It was Spring 2016 at The Salt Cellar. The restaurant was slow and the outlook was grim. Even so, I tried to stay focused on keeping things as seasonal as possible. When morel season came around, I knew I couldn’t afford to buy any, but I did have some at home, so I did an experiment. I wanted to serve the best creamy morel soup ever.
My experiment revolved around one question: can I purchase dried morels and incorporate them into a morel-focused dish and not break the bank, i.e. keep a decent food cost?
Expensive dried mushrooms
Fresh morels will probably come in around 20$/lb, or much more depending on who you’re dealing with. The price can be volatile.
Dried morels on the other hand are very price stable, because their availability is reliant upon harvests in burn areas and other spots of natural black morels, typically on the West Coast.
I’ve never seen typical gold/grey morels for sale through wholesale purveyors. Dried morels come in right around 250$lb, or roughly 15.63$/oz or 48 cents/gram.
When the powers that be look at my purchases each week, large numbers over a hundred dollars had better be a box of expensive beef, duck, bison, or maybe some spendy chocolate for the pastry team.
By comparison, for 300$ I can get enough bison to run an entree for an entire week. If I’m going to bring in some fun stuff, I have to know how to make the numbers work, because at the end of the day it’s not about what I want to serve, it’s about the restaurant numbers being healthy.
Fortunately I’ve been through enough rough spots to know how to squeeze money out of a dish. Soup can have a high profit margin, much more than an expensive steak or piece of fish, so that’s where I started tinkering with a recipe that could work.
To sum things up, here’s the recipe I developed. In order to get a solid morel flavor, I ended up using about 3 ounces in the finished batch, which yields about a gallon, with a cost of morels coming out to about 35$/batch, with other ingredients probably around 10$ on the high side for a total of 45/gallon of soup, which is very expensive for a gallon of soup, but, they’re morels, after all.
If I sell 4 ounce ladles of the soup for 10/portion, that’s a total of 320$ net profit from one batch, and our food cost equation, assuming we’re shooting for 30% (a standard for decent restaurants) will look something like this:
45$cost/320$ net profit =.140625
That’s roughly 14% food cost or C.O.G.S/cost of goods sold
In the end, the soup is within workable margins by a long shot, we could even adjust the price down and still have some wiggle room to account for waste. Fortunately at home you don’t have to worry about food cost or pleasing who you report to.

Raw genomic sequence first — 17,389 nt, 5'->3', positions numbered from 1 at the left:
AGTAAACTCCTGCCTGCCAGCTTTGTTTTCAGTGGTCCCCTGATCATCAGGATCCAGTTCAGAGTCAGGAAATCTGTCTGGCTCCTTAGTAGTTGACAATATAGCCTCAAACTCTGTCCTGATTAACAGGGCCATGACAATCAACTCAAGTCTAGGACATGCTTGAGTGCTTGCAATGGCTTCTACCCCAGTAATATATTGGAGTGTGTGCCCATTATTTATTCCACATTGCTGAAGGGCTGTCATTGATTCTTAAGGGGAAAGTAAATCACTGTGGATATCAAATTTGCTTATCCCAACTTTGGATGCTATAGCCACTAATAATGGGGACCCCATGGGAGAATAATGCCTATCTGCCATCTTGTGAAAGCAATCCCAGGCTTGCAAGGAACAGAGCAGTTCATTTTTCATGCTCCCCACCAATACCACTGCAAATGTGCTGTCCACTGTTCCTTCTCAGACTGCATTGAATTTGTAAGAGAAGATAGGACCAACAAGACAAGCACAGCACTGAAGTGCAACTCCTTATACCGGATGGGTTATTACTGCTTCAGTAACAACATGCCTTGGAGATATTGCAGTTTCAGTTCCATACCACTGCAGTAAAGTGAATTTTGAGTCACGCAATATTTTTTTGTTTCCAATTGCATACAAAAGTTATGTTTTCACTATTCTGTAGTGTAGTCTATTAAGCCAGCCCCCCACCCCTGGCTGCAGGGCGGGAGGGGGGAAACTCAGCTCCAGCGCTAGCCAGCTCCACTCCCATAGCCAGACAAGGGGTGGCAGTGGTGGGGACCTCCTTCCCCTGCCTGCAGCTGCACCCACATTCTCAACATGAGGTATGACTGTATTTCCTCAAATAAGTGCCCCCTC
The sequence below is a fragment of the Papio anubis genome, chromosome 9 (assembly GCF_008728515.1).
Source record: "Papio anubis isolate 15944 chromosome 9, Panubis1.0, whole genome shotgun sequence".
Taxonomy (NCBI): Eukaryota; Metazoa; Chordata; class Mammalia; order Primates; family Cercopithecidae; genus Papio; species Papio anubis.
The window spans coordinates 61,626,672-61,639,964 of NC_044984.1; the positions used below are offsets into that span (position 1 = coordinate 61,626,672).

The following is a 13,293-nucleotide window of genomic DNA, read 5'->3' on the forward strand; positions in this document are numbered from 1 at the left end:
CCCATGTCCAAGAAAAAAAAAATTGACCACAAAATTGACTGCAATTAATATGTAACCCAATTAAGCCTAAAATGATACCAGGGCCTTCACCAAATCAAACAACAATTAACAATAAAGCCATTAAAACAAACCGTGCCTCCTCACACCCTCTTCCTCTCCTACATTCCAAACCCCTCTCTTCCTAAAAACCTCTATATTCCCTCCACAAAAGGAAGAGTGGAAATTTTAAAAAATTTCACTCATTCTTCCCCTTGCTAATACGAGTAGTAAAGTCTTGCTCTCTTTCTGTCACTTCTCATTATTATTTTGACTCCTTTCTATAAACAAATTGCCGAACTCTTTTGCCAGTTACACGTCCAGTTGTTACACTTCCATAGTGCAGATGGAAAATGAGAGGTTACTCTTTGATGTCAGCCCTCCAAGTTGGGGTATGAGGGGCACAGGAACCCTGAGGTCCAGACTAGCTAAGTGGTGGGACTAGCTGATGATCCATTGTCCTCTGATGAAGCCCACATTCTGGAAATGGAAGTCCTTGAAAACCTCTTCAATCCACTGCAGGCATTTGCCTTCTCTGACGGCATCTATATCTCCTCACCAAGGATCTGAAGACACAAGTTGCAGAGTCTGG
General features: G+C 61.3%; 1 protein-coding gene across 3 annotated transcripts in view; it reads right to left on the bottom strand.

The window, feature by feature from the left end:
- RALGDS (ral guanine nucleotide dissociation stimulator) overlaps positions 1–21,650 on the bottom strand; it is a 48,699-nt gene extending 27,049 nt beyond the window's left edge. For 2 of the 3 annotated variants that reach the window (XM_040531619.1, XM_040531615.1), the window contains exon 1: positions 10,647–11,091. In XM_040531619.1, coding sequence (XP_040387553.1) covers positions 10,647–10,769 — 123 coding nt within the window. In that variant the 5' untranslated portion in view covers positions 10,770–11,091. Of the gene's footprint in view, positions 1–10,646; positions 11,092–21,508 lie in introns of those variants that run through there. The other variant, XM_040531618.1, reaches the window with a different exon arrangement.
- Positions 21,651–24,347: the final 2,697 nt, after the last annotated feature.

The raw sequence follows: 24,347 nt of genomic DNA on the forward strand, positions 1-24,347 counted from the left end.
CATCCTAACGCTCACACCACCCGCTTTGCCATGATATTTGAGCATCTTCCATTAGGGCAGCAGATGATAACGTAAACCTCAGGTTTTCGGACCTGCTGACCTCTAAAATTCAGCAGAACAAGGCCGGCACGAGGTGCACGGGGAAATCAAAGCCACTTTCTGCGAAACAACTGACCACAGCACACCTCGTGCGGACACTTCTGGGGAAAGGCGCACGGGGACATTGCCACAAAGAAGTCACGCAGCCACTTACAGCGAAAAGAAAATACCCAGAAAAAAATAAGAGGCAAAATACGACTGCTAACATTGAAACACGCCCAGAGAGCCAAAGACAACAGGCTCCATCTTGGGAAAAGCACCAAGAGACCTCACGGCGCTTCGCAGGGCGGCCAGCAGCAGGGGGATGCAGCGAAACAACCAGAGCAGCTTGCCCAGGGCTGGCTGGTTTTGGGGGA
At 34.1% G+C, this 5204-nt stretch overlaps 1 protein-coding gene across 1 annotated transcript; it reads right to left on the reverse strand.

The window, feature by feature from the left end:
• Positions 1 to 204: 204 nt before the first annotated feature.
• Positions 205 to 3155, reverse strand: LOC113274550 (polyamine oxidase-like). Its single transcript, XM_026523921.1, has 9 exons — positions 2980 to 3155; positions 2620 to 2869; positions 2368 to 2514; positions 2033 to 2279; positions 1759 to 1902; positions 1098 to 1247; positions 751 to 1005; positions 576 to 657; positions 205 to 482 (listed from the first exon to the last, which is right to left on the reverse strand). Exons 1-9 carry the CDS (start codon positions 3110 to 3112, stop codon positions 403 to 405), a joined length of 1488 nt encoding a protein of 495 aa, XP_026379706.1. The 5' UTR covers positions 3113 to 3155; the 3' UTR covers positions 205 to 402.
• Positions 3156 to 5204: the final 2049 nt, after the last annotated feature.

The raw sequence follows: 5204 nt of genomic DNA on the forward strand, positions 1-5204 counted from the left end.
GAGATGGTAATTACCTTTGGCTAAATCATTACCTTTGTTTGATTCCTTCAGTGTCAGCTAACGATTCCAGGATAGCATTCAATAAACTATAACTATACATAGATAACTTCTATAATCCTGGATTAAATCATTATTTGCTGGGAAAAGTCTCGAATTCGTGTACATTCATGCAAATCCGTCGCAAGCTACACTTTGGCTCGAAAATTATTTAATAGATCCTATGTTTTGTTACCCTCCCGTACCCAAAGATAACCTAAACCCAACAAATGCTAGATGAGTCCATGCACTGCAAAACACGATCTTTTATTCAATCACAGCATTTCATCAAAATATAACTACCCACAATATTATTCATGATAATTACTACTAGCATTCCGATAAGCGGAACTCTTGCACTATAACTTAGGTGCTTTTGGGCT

If you’re a mushroom hunter, you might just need to use up some dried morels you’ve been hanging on to before the next season. My advice is: Invite some friends over for some creamy morel bisque.
Creamy Dried Morel Soup (Bisque)
- Good blender
- 4 cups chicken stock
- 1 cup heavy cream
- 1/3 cup rice
- 8 oz 1 medium onion diced small
- 4 oz 2 ribs celery, diced small
- ½ cup sherry or brandy
- 1 oz dried morel mushrooms
- Kosher salt to taste
- Ground white pepper to taste
- 6 tablespoons unsalted butter
- Sliced chives or wild onion tops for garnishing, optional
- Heat the stock, then pour over the morels and allow to hydrate for 30 minutes, then swish them to remove grit, remove the mushrooms and reserve then strain the liquid and keep separate.
- Separate the mushrooms into 2 piles: saving prettiest, smallest mushrooms that will fit on a spoon for garnish, rough chop the other half.
- Sweat the celery and onion in 2 tablespoons of the butter for 5 minutes, add the rice and cook for a minute more, then add the sherry and reduce by half. Add the stock, and the chopped morels bring the mixture to a simmer and cook for 20 minutes on low heat, or until the rice is just tender.
- Transfer the mixture to a blender*, add the cream, and puree until very smooth—a minute or two, carefully starting on low speed and gradually moving to high as you get comfortable-hot soup in a blender can be dangerous--make sure there's room for air to escape through the top of the blender lid while pureeing. Gradually add 3 tablespoons of butter. Finally, season the mixture with salt and white pepper to taste.
- To serve, heat the reserved pretty morels in the remaining butter until just caramelized and lightly browned and spoon them onto the hot soup, garnishing with chives or wild onion tops if using.